BEIJING – Millions of Shanghai residents have lined up for coronavirus testing in the closed metropolis, with authorities promising tax cuts for shopkeepers and maintaining the functioning of its busy port to limit barriers to industry and trade.
The ruling Communist Party is trying to fine-tune its “Zero Tolerance” epidemic strategy to cut jobs and other costs in the world’s second-largest economy.
The Shanghai government has announced tax refunds, reduced rents and low-cost loans for small businesses. An official statement on Tuesday promised “job stabilization” and “optimizing the business environment”.
In the world’s busiest port of Shanghai, operations were normal and managers made extra efforts to ensure ships could “call normally”, state TV reported. The port serves the Yangtze River Delta, one of the busiest manufacturing areas in the world with manufacturers of smartphones, auto components and other products.
Activities were normal at Shanghai airports and train stations, according to online news outlet The Paper. Earlier, bus services were closed in 26 million cities. Viewers must show a negative virus test.
Abroad, China’s biggest potential impact on its Asian neighbors and the rest of the world could come from the development of declining demand in the world’s most populous consumer market, economists say.
China is the largest trading partner for all its neighbors, including Japan and South Korea.
Economic growth was already projected to slow to 8.1% last year due to the government’s campaign to tackle corporate debt and other epidemics-related challenges. The ruling party’s official target is 5.5%, but predictors say even that seems difficult to reach and will require stimulus spending.
From oil and coal to electronics and consumer goods, China is a huge market for most industries.
“China is the single largest consumer of virtually everything. This is important outside of China, “said Rob Cornell, ING’s chief Asia economist. “If the use of China by Kovid is dropped, it is going to be something that filters the supply chain and affects the countries in the region.”
Louis Quiz, chief Asia-Pacific economist at S&P Global Ratings, says Chinese officials are trying to get products to customers and secure supply chains. He noted that after the previous shutdown, the factories took orders by working overtime.
Despite fears that a lockdown in China would slow recovery from last year’s global supply chain problems, “the impact on the supply chain is not as great as outside observers fear,” Quiz said. “These restrictions have a greater impact on spending and demand in China.”
Nevertheless, the impact on Shanghai should be “relatively muted” if the city has an outbreak as well as the southern business center of Shenzhen did earlier, the kernel said.
Shenzhen, a technology and finance center of 17.5 million people, imposed a similar citywide shutdown in mid-March and reopened a week later.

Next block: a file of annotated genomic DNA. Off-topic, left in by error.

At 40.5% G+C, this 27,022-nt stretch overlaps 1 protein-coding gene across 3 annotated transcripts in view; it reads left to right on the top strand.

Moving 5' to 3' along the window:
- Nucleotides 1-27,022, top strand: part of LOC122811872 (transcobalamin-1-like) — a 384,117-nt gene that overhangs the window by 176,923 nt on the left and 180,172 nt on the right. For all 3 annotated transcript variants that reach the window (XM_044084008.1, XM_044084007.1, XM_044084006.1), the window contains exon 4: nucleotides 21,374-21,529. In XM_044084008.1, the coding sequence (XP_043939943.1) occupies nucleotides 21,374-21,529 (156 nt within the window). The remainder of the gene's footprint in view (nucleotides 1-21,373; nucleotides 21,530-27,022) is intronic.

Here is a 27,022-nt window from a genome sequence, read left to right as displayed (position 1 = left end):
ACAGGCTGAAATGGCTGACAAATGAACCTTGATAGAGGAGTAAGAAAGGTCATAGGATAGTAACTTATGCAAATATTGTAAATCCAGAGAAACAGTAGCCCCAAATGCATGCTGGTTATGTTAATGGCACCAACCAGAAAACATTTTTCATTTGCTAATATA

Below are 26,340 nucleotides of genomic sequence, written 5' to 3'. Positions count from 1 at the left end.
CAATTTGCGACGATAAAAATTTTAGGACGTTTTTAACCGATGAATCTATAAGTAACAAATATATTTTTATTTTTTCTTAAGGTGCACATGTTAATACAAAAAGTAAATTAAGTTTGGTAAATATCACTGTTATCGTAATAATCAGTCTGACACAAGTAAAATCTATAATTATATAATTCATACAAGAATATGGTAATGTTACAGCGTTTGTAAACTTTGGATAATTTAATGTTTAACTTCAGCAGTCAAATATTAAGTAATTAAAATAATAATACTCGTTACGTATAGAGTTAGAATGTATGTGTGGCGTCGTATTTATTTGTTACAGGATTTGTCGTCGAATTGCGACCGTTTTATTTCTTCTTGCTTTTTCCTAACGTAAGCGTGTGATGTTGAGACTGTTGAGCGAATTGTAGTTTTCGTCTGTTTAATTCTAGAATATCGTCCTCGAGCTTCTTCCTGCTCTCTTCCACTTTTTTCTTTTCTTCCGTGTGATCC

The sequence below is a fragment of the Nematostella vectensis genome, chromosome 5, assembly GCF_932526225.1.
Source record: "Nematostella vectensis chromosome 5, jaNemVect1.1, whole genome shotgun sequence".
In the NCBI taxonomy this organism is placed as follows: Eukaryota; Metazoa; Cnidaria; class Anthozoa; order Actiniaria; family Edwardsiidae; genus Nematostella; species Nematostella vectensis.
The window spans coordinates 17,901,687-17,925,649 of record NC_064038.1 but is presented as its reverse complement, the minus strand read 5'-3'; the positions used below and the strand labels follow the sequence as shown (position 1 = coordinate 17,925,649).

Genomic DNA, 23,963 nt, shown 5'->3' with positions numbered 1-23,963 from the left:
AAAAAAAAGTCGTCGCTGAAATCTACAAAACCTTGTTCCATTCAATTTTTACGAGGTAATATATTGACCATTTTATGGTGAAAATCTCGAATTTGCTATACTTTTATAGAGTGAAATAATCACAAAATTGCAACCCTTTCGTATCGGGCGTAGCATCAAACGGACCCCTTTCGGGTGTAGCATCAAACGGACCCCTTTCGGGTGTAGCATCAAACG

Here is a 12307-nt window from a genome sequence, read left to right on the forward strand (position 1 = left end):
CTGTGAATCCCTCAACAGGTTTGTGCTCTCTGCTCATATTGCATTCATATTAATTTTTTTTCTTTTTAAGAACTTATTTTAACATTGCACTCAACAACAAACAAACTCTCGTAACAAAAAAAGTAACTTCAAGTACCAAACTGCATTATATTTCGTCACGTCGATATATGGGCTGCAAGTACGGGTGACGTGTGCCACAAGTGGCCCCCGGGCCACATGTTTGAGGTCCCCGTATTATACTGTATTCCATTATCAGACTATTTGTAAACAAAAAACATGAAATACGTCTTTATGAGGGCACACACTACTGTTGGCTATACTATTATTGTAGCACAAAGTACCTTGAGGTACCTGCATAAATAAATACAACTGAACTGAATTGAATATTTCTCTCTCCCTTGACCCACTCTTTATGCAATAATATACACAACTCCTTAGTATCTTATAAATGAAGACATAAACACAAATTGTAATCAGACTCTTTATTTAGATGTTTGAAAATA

Employees in the financial industry can work from home, while automakers and other large manufacturers can live in factory workers in a “closed loop system” that separates them from outside contact.
General Motors Co. and Volkswagen AG said their factories in Shanghai were operating normally. GM said in an email that it was pursuing “contingency plans on a global basis” with suppliers to reduce covid-related uncertainties.
In northeastern China, BMW Group says state-owned joint ventures with Brillians Auto in the city of Changchun suspended production on March 24 after an outbreak there.
The Daily Economic News reported that thousands of stock traders and other finance employees were sleeping in their offices to avoid contact with outsiders. It said the Shanghai Stock Exchange was operating normally in a “closed office” with fewer staff.
The benchmark Shanghai Composite Index rose 1.3% early Wednesday. Most other regional markets have also advanced.
Nearby, Riverfront Bund, Shanghai’s most famous vista, was secluded and empty from the general crowd of pedestrians.
Most restaurants were only allowed to serve dinner to those who ordered via mobile phone and waited outside to collect food. In shopping malls, visitors need to wear masks and register using a smartphone app.
If anti-disease restrictions disrupt activity at the Shanghai port, it could be a major threat to industry and commerce.
It serves one of the busiest manufacturing regions in the world with manufacturers of smartphones, auto components, solar equipment, home appliances and other products. Shanghai handles the equivalent of 140,000 cargo containers per day.
“If the port is closed, there will be more displacement, but not everything is right now,” Kernel said. “It’s another thing we won’t need.”
Last year, a month-long slowdown at another major port in Shenzhen, Yantian, created a backlog of thousands of shipping containers and sent shockwaves through worldwide supply chains.
In Shanghai, truck drivers delivering goods must show a negative virus test and an electronic “handover slip” within the last 48 hours. But the delivery continues.
The market shake at the start of the week may be an exaggerated “knee-jerk reaction” that does not reflect the “real reality of the situation,” but investors were already uneasy about China and the world economy, says Michael Avery of Rabobank.
“We have a whole mountain of problems to worry about, and this is just one of many,” said Avery. “If that’s the case, it’s not hard to see a cowardly lockdown, looking at recent history books and seeing how it works. But it interferes with many other problems. “